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Higher serum levels of resistin are associated with knee synovitis and structural abnormalities in patients with symptomatic knee osteoarthritis

Citation

Han, W and Aitken, D and Zheng, S and Wang, B and Wluka, AE and Zhu, Z and Blizzard, L and Wang, X and Winzenberg, T and Cicuttini, F and Jones, G and Ding, C, Higher serum levels of resistin are associated with knee synovitis and structural abnormalities in patients with symptomatic knee osteoarthritis, Journal of the American Medical Directors Association, 20, (10) pp. 1242-1246. ISSN 1525-8610 (2019) [Refereed Article]

Copyright Statement

Copyright 2019 AMDA - The Society for Post-Acute and Long-Term Care Medicine

DOI: doi:10.1016/j.jamda.2019.07.001

Abstract

Objective: Resistin acts as an endogenous ligand of Toll-like receptor (TLR)-4 that triggers major inflammatory pathways and mediates inflammatory processes. The role of resistin in osteoarthritis (OA) pathogenesis is unclear. The aim of this study is to describe the longitudinal associations of serum levels of resistin with knee synovitis measures and structural abnormalities in patients with knee OA.

Design: A prospective cohort study.

Setting and Participants: Patients (n = 200) with symptomatic knee OA (mean age 63.1 years, range 49-79; female 46.5%) participated.

Measures: All measures were performed at baseline and 2 years later. Serum resistin was measured using enzyme-linked immunosorbent assay. Infrapatellar fat pad (IPFP) high signal intensity alteration and effusion synovitis were measured from magnetic resonance imaging (MRI). Knee structures including cartilage volume, cartilage defects, and bone marrow lesions (BMLs) were also assessed by MRI semiquantitatively or quantitatively. Linear or logistic mixed effects regression analyses were used in longitudinal analyses.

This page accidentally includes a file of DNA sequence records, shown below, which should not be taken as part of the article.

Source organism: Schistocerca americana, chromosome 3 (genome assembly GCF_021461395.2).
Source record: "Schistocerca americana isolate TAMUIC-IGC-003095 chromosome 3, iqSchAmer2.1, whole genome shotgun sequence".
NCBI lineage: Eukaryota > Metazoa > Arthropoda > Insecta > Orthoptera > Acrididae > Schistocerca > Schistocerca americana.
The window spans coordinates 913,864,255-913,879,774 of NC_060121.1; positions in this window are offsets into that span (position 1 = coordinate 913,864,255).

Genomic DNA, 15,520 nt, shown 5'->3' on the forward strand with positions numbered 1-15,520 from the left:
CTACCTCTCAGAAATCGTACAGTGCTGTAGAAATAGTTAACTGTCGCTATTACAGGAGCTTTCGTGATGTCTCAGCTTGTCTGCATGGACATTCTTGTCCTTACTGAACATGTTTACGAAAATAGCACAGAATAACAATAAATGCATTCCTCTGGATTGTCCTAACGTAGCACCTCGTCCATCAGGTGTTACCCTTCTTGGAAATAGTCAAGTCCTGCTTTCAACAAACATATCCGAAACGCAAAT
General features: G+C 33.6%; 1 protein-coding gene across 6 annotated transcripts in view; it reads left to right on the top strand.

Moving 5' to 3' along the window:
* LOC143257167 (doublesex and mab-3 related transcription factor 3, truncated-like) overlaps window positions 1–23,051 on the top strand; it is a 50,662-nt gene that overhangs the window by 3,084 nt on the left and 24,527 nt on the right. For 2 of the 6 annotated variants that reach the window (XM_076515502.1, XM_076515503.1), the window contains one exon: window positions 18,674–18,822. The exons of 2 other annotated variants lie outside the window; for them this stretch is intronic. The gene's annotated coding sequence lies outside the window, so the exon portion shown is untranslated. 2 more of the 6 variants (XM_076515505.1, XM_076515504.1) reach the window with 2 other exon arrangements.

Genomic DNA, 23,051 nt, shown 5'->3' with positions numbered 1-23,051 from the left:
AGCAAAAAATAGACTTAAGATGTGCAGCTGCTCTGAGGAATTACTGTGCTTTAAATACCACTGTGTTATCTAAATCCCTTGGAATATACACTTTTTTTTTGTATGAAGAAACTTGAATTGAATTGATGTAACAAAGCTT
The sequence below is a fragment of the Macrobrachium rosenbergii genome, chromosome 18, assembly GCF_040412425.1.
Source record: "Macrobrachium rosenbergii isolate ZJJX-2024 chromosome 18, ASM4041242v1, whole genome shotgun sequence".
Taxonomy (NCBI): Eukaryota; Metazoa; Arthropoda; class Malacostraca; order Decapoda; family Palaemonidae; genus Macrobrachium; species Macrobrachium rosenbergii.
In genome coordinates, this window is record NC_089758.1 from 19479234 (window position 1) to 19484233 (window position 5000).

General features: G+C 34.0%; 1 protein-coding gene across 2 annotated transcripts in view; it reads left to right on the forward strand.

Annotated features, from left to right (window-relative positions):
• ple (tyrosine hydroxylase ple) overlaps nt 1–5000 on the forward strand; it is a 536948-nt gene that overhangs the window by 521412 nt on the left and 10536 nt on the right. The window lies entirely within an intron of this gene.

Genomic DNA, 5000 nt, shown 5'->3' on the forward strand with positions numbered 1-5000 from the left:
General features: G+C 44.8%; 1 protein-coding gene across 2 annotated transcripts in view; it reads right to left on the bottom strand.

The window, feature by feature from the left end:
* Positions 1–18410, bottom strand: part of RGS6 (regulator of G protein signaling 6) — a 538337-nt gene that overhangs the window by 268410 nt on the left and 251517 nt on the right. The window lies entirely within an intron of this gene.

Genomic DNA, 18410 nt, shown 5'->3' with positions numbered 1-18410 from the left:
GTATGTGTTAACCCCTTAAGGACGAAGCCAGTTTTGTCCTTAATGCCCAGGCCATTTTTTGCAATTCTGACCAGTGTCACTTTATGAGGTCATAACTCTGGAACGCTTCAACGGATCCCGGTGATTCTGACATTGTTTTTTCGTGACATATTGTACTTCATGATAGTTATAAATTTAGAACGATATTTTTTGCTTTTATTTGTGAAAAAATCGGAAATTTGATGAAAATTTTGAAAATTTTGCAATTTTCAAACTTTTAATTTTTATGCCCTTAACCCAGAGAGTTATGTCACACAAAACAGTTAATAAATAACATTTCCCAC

Results: Serum resistin was positively associated with high signal intensity alteration measures of IPFP as well as the presence [relative risk = 1.06, 95% confidence interval (CI) 1.02, 1.10] and volume (β = 0.77, 95% CI 0.01, 1.53) of effusion synovitis in multivariable analyses. Serum levels of resistin were also positively associated with higher tibiofemoral cartilage defect (β = 1.98, 95% CI 0.34, 3.57) and BML scores (β = 3.18, 95% CI 0.99, 5.37) after adjustment for covariates.

Conclusion and Implications: Higher serum levels of resistin are associated with knee synovitis surrogate measures and structural abnormalities, suggesting that obesity may promote OA not only by increasing weight loading on joints but also by triggering 1 or more inflammatory pathways.

Item Details

Item Type:Refereed Article
Keywords:osteoarthritis, adipokine, bone marrow lesion, cartilage, synovitis
Research Division:Medical and Health Sciences
Research Group:Clinical Sciences
Research Field:Rheumatology and Arthritis
Objective Division:Health
Objective Group:Clinical Health (Organs, Diseases and Abnormal Conditions)
Objective Field:Skeletal System and Disorders (incl. Arthritis)
UTAS Author:Han, W (Dr Weiyu Han)
UTAS Author:Aitken, D (Associate Professor Dawn Aitken)
UTAS Author:Zheng, S (Miss Shuang Zheng)
UTAS Author:Zhu, Z (Mr Zhaohua Zhu)
UTAS Author:Blizzard, L (Professor Leigh Blizzard)
UTAS Author:Wang, X (Ms Xia Wang)
UTAS Author:Winzenberg, T (Professor Tania Winzenberg)
UTAS Author:Jones, G (Professor Graeme Jones)
UTAS Author:Ding, C (Professor Chang-Hai Ding)
ID Code:137418
Year Published:2019
Deposited By:Menzies Institute for Medical Research
Deposited On:2020-02-12
Last Modified:2020-03-30
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